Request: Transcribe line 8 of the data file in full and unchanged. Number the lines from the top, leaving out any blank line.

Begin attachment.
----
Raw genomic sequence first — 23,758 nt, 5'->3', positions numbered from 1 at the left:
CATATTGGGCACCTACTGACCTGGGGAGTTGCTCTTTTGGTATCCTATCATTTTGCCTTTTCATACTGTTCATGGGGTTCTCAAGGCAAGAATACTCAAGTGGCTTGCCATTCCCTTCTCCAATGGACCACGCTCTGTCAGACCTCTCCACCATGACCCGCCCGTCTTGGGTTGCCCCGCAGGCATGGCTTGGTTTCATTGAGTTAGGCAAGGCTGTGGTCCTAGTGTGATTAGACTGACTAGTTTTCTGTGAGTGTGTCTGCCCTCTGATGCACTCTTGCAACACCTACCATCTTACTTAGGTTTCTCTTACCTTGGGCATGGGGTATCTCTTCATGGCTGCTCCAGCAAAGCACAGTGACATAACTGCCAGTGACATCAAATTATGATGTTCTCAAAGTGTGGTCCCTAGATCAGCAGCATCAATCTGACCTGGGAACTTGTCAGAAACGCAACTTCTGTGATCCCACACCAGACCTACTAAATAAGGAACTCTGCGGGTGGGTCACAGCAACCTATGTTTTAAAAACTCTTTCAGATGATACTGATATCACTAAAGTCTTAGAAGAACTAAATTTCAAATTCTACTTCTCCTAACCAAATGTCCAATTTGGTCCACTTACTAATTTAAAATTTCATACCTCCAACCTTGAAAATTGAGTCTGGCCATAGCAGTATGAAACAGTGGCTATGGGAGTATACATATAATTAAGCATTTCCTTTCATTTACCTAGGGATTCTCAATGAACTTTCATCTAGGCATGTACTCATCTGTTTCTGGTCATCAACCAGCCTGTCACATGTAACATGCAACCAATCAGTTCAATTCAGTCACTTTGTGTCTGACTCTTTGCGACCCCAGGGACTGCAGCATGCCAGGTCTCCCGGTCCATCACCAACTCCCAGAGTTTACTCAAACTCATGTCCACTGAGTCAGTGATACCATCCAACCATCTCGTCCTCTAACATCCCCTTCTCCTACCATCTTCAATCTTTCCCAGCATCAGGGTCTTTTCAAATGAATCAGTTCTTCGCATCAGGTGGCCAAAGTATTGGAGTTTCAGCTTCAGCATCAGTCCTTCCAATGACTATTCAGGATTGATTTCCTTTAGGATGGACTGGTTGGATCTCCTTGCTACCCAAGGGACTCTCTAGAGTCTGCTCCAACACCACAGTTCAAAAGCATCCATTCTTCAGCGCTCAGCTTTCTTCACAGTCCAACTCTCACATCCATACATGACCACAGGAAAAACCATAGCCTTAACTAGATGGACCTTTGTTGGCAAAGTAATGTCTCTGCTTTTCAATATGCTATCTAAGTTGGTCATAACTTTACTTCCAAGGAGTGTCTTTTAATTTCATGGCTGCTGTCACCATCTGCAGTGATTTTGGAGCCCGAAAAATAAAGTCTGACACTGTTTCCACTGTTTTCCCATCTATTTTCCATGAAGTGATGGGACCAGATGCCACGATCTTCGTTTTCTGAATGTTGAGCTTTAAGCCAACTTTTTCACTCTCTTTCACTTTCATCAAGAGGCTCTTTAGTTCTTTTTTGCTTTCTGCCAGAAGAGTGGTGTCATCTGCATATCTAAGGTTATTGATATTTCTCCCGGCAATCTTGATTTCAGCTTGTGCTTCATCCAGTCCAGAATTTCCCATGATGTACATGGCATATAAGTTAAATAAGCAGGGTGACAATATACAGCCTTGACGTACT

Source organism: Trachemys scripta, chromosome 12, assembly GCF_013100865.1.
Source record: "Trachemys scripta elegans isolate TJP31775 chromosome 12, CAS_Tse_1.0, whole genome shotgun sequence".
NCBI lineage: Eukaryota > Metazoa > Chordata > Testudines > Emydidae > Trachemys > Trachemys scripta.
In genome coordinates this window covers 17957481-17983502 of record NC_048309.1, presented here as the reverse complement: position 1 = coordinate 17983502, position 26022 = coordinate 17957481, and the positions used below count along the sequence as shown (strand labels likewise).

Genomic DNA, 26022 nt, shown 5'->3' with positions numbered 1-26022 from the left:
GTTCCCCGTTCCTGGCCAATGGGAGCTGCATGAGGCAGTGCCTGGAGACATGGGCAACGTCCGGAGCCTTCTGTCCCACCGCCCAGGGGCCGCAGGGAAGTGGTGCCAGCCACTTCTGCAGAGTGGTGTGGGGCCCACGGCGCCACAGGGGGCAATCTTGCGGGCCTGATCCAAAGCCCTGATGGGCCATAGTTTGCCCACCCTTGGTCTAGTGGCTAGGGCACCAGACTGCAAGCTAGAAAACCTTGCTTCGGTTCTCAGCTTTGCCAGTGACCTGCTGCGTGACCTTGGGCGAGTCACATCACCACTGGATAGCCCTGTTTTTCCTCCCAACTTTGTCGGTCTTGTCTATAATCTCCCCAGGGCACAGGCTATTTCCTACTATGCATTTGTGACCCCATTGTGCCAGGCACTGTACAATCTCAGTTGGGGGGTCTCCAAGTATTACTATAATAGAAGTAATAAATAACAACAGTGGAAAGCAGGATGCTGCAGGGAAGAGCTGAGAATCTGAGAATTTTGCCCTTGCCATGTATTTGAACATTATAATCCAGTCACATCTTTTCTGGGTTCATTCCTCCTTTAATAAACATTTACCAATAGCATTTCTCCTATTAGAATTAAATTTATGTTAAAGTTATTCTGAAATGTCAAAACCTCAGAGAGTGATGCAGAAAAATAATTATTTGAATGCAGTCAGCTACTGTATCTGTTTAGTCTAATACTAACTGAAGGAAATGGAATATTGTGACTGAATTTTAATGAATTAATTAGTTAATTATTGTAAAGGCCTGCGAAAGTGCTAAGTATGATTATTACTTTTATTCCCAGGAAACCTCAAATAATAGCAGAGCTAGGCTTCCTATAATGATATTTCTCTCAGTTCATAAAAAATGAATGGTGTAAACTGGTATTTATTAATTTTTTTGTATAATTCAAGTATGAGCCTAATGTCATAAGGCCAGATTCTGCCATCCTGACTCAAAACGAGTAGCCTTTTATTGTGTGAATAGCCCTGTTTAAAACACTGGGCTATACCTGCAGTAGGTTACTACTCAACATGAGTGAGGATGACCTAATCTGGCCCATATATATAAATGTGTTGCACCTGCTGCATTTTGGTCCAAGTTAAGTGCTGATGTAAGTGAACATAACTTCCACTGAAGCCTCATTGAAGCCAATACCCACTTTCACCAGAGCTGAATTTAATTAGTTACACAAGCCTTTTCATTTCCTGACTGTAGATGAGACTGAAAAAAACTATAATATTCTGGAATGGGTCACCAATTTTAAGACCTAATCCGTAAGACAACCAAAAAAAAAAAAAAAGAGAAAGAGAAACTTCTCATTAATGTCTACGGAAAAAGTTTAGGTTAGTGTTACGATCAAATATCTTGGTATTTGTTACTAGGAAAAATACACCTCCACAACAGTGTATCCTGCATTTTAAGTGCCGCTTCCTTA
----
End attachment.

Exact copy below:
GTTCCCCGTTCCTGGCCAATGGGAGCTGCATGAGGCAGTGCCTGGAGACATGGGCAACGTCCGGAGCCTTCTGTCCCACCGCCCAGGGGCCGCAGGGAAGTGGTGCCAGCCACTTCTGCAGAGTGGTGTGGGGCCCACGGCGCCACAGGGGGCAATCTTGCGGGCCTGATCCAAAGCCCTGATGGGCCATAGTTTGCCCACCCTTGGTCTAGTGGCTAGGGCACCAGACTGCAAGCTAGAAAACCTTGCTTCGGTTCTCAGCTTTGCCAGTGACCTGCTGCGTGACCTTGGGCGAGTCACATCACCACTGGATAGCCCTGTTTTTCCTCCCAACTTTGTCGGTCTTGTCTATAATCTCCCCAGGGCACAGGCTATTTCCTACTATGCATTTGTGACCCCATTGTGCCAGGCACTGTACAATCTCAGTTGGGGGGTCTCCAAGTATTACTATAATAGAAGTAATAAATAACAACAGTGGAAAGCAGGATGCTGCAGGGAAGAGCTGAGAATCTGAGAATTTTGCCCTTGCCATGTATTTGAACATTATAATCCAGTCACATCTTTTCTGGGTTCATTCCTCCTTTAATAAACATTTACCAATAGCATTTCTCCTATTAGAATTAAATTTATGTTAAAGTTATTCTGAAATGTCAAAACCTCAGAGAGTGATGCAGAAAAATAATTATTTGAATGCAGTCAGCTACTGTATCTGTTTAGTCTAATACTAACTGAAGGAAATGGAATATTGTGACTGAATTTTAATGAATTAATTAGTTAATTATTGTAAAGGCCTGCGAAAGTGCTAAGTATGATTATTACTTTTATTCCCAGGAAACCTCAAATAATAGCAGAGCTAGGCTTCCTATAATGATATTTCTCTCAGTTCATAAAAAATGAATGGTGTAAACTGGTATTTATTAATTTTTTTGTATAATTCAAGTATGAGCCTAATGTCATAAGGCCAGATTCTGCCATCCTGACTCAAAACGAGTAGCCTTTTATTGTGTGAATAGCCCTGTTTAAAACACTGGGCTATACCTGCAGTAGGTTACTACTCAACATGAGTGAGGATGACCTAATCTGGCCCATATATATAAATGTGTTGCACCTGCTGCATTTTGGTCCAAGTTAAGTGCTGATGTAAGTGAACATAACTTCCACTGAAGCCTCATTGAAGCCAATACCCACTTTCACCAGAGCTGAATTTAATTAGTTACACAAGCCTTTTCATTTCCTGACTGTAGATGAGACTGAAAAAAACTATAATATTCTGGAATGGGTCACCAATTTTAAGACCTAATCCGTAAGACAACCAAAAAAAAAAAAAAAGAGAAAGAGAAACTTCTCATTAATGTCTACGGAAAAAGTTTAGGTTAGTGTTACGATCAAATATCTTGGTATTTGTTACTAGGAAAAATACACCTCCACAACAGTGTATCCTGCATTTTAAGTGCCGCTTCCTTA